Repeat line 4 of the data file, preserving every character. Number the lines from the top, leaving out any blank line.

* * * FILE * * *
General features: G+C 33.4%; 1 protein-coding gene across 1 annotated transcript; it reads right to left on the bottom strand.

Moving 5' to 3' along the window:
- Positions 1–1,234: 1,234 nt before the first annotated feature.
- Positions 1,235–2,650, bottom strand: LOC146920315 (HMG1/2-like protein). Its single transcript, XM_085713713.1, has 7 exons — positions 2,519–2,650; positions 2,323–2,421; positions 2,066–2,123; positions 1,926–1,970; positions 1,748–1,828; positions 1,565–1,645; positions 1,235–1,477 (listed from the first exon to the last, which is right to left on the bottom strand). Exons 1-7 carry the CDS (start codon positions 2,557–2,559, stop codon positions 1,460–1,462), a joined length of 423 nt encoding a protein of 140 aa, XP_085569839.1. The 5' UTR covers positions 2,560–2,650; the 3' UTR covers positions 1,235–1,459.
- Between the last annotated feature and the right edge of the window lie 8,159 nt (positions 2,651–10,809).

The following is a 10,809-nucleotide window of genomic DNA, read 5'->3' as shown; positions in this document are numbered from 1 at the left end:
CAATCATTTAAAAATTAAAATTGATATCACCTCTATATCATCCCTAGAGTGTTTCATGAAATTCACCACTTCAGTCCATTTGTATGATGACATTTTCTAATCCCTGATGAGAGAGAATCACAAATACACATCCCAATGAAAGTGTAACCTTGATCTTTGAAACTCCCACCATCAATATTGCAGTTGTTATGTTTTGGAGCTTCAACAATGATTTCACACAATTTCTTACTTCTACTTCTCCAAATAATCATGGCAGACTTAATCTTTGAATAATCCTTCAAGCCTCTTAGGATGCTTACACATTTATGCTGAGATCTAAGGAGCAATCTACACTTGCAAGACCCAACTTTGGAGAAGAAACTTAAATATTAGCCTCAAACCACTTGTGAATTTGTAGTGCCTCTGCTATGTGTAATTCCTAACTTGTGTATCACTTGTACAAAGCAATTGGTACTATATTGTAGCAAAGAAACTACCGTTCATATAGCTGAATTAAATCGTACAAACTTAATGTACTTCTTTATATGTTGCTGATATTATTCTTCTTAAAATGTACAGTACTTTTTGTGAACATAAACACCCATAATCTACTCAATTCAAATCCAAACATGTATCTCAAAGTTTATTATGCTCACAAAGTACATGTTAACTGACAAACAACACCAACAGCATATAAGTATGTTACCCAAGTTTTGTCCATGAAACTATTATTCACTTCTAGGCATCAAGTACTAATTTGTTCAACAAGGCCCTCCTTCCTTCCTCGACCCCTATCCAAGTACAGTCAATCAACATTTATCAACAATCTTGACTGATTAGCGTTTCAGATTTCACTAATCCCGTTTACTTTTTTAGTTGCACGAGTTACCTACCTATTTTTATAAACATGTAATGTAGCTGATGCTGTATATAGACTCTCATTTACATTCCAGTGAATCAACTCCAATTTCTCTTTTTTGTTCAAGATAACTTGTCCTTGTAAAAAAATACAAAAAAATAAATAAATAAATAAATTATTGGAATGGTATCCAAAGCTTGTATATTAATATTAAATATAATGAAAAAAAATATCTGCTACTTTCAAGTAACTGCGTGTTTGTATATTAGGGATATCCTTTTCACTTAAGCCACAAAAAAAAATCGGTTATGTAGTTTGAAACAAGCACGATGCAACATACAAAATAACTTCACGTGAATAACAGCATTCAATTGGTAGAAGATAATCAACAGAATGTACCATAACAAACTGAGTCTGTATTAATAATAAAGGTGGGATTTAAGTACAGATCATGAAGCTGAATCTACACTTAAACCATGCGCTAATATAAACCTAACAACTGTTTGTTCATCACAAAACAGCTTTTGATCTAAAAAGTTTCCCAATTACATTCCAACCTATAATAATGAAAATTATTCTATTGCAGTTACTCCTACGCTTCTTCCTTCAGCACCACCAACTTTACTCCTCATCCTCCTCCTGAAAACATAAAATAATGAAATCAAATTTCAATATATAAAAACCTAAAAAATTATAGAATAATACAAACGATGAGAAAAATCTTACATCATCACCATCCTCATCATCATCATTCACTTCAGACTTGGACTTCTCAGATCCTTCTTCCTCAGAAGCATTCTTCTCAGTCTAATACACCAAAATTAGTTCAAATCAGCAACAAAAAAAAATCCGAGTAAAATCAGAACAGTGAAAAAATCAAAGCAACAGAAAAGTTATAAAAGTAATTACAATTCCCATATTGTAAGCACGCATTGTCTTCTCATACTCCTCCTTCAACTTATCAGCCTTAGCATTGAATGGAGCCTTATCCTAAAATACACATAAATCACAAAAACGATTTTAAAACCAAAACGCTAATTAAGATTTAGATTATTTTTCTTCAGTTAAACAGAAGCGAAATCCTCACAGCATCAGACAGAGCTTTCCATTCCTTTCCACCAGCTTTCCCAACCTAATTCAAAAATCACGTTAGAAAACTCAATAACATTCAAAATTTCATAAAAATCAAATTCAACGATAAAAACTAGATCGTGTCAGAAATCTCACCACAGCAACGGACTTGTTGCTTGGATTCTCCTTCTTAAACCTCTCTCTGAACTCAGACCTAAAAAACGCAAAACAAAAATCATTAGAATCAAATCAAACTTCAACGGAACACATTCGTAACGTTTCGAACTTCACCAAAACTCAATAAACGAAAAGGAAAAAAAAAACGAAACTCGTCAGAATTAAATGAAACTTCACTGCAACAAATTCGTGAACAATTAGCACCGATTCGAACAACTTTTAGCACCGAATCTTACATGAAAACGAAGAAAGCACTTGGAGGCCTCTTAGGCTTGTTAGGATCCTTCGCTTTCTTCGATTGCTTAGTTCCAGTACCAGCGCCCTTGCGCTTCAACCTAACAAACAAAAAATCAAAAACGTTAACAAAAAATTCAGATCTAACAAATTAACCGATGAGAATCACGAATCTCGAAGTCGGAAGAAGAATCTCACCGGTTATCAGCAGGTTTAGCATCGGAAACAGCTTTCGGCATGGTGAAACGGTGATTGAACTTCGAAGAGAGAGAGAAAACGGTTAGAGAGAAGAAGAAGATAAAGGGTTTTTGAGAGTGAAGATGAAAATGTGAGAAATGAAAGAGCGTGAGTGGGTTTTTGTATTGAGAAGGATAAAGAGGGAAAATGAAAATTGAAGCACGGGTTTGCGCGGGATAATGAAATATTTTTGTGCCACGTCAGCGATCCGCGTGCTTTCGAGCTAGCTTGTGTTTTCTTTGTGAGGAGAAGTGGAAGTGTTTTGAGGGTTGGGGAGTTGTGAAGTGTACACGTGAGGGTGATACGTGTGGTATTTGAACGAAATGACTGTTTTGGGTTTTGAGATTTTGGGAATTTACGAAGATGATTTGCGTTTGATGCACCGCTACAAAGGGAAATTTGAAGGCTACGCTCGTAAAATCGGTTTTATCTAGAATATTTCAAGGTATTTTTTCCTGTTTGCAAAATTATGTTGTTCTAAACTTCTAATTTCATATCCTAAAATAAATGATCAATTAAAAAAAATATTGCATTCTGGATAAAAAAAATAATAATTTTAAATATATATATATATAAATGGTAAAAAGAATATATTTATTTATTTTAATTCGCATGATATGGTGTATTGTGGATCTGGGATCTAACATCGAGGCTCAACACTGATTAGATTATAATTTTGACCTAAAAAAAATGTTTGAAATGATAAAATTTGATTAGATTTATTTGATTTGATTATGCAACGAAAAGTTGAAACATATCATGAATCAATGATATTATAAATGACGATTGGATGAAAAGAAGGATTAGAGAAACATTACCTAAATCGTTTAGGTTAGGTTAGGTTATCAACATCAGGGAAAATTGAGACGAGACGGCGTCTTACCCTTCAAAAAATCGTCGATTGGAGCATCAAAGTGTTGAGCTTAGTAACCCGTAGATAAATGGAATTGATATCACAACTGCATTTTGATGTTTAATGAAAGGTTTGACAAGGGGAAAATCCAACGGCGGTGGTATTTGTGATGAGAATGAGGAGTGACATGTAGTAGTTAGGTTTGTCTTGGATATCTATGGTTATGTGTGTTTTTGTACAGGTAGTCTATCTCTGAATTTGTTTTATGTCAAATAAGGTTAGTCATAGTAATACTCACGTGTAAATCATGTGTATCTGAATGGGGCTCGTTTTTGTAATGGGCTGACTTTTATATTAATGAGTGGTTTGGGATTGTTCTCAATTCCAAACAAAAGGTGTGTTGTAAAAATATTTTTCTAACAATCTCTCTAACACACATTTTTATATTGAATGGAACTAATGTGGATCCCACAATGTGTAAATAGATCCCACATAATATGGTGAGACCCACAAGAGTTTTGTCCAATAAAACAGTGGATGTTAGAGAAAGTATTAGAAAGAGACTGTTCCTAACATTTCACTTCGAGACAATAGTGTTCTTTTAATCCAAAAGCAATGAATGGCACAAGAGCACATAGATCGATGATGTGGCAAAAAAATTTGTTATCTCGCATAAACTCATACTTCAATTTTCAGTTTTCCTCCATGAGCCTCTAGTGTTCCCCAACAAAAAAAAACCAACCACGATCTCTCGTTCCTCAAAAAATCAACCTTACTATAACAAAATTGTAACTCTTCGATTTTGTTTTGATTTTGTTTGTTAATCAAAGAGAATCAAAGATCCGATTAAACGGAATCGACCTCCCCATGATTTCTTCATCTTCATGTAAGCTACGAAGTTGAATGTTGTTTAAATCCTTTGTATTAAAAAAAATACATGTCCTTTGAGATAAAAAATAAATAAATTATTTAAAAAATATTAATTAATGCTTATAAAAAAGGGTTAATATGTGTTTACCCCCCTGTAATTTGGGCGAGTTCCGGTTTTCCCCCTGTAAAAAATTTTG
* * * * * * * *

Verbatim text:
- Positions 1,235–2,650, bottom strand: LOC146920315 (HMG1/2-like protein). Its single transcript, XM_085713713.1, has 7 exons — positions 2,519–2,650; positions 2,323–2,421; positions 2,066–2,123; positions 1,926–1,970; positions 1,748–1,828; positions 1,565–1,645; positions 1,235–1,477 (listed from the first exon to the last, which is right to left on the bottom strand). Exons 1-7 carry the CDS (start codon positions 2,557–2,559, stop codon positions 1,460–1,462), a joined length of 423 nt encoding a protein of 140 aa, XP_085569839.1. The 5' UTR covers positions 2,560–2,650; the 3' UTR covers positions 1,235–1,459.